Do you know what? I don't think I'm the best person to answer because I've never won one, so I've always been very honoured when I have been nominated for anything, and it means a lot to be nominated for an award that recognises young, emerging talent, and to be in a category with people like George [MacKay], Lupita [Nyong'o], Dane [DeHaan], Léa [Seydoux], that really does make it special because they are genuinely all actors and actresses that I admire, which is kind of strange. I thought maybe I'd be nominated with people I hadn't seen before, but George is a very good friend of mine, Dane I'm a huge fan of his work in Chronicle and The Place Beyond The Pines, and Lupita was just insane in 12 Years A Slave, and I think Léa Seydoux is one of the most exciting young talents that we've seen in ages, so for me to be nominated amongst them is just kind of nuts.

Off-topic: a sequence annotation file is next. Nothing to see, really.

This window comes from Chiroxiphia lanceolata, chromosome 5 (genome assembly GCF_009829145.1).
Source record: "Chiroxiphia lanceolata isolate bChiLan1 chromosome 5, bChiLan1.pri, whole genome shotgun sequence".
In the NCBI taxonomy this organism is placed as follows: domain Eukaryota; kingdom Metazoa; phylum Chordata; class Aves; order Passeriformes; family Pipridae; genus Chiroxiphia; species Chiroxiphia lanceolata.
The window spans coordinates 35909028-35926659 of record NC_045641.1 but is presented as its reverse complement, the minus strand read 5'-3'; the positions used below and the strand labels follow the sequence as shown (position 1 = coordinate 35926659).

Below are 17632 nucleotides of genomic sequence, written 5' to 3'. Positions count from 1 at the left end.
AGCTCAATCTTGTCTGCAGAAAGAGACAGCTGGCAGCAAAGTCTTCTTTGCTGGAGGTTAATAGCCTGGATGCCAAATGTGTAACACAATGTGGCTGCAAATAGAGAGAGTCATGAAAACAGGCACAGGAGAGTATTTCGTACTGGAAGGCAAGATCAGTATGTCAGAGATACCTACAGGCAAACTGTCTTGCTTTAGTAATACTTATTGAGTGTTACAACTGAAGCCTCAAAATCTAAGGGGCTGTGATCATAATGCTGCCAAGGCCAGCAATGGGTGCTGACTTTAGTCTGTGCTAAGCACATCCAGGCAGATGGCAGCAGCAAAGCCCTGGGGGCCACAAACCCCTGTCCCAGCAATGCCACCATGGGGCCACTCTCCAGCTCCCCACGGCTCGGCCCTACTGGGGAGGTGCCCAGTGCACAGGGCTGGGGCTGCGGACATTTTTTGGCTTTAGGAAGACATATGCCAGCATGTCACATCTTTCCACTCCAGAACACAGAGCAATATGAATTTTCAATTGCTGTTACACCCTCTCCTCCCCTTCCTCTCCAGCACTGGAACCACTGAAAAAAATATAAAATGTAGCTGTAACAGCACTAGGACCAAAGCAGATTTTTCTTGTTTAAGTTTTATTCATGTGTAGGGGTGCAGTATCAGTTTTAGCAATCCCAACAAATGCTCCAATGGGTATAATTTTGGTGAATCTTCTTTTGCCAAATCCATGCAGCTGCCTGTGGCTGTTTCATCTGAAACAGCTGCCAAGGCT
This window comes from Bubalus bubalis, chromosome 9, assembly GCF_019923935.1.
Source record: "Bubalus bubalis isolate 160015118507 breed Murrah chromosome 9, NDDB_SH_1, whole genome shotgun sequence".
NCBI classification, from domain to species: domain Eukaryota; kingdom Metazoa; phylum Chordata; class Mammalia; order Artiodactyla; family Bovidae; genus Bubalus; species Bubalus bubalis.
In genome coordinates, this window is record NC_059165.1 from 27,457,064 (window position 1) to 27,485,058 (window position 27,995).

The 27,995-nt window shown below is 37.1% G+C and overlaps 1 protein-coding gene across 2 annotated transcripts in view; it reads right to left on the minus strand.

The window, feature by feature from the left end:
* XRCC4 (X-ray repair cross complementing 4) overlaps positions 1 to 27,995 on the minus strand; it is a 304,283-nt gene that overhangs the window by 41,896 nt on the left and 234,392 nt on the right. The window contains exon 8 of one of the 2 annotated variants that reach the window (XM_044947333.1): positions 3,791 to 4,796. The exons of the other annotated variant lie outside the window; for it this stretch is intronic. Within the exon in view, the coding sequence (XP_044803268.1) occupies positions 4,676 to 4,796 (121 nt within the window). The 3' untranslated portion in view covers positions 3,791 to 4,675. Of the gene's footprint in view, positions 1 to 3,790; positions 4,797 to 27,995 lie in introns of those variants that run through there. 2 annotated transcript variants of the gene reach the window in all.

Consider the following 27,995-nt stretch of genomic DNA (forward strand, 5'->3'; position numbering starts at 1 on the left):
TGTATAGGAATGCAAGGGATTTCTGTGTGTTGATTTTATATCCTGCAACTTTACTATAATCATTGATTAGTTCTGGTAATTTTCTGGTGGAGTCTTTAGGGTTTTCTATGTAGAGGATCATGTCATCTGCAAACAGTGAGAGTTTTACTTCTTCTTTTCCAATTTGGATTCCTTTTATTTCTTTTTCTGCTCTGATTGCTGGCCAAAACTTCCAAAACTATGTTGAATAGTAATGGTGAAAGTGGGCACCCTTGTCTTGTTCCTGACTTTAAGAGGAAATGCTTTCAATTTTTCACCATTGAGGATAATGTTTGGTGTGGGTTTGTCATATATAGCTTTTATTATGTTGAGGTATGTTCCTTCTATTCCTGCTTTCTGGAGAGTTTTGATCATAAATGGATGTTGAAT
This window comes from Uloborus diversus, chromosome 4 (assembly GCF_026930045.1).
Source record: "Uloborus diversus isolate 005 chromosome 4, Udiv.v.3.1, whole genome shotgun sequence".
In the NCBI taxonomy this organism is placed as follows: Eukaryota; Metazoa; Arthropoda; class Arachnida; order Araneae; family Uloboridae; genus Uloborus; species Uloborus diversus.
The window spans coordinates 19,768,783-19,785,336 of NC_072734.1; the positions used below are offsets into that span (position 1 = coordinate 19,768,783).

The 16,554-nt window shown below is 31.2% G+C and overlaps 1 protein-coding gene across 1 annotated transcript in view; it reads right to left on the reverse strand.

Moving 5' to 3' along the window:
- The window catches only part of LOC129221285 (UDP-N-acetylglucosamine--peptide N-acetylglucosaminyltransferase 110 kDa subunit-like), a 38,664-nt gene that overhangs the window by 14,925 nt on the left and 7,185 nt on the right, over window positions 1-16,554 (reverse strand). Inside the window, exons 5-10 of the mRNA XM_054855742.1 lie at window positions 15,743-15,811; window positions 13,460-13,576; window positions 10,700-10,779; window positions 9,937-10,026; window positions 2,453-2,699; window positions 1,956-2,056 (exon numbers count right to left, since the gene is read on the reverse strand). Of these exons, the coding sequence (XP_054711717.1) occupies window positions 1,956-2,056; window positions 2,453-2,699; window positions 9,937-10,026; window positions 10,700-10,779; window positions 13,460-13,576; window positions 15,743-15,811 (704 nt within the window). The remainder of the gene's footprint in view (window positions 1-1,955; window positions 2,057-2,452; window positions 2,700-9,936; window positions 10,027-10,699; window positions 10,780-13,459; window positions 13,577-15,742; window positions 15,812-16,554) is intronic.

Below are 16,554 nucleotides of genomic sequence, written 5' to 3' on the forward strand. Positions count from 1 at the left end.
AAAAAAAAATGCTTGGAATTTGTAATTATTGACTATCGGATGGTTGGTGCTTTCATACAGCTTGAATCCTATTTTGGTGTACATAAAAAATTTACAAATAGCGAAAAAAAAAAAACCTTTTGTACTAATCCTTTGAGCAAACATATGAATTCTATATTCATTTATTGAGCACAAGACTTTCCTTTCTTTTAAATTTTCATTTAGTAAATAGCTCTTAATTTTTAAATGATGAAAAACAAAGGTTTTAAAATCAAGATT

Does it make a difference for you that the Rising Star is voted for by the public in the end?
Absolutely, a huge difference. What's really nice is it's one of those rare awards in that it fuses together the industry's vote with the public's, and that's really, really nice, it's great. I think that anything that helps to bring the industry and the public closer together is a good thing, y'know. And I'm very honoured that both have a say in who gets the award, that's a lovely thing.
Do you think it's important for actors and filmmakers to interact with the public on Twitter?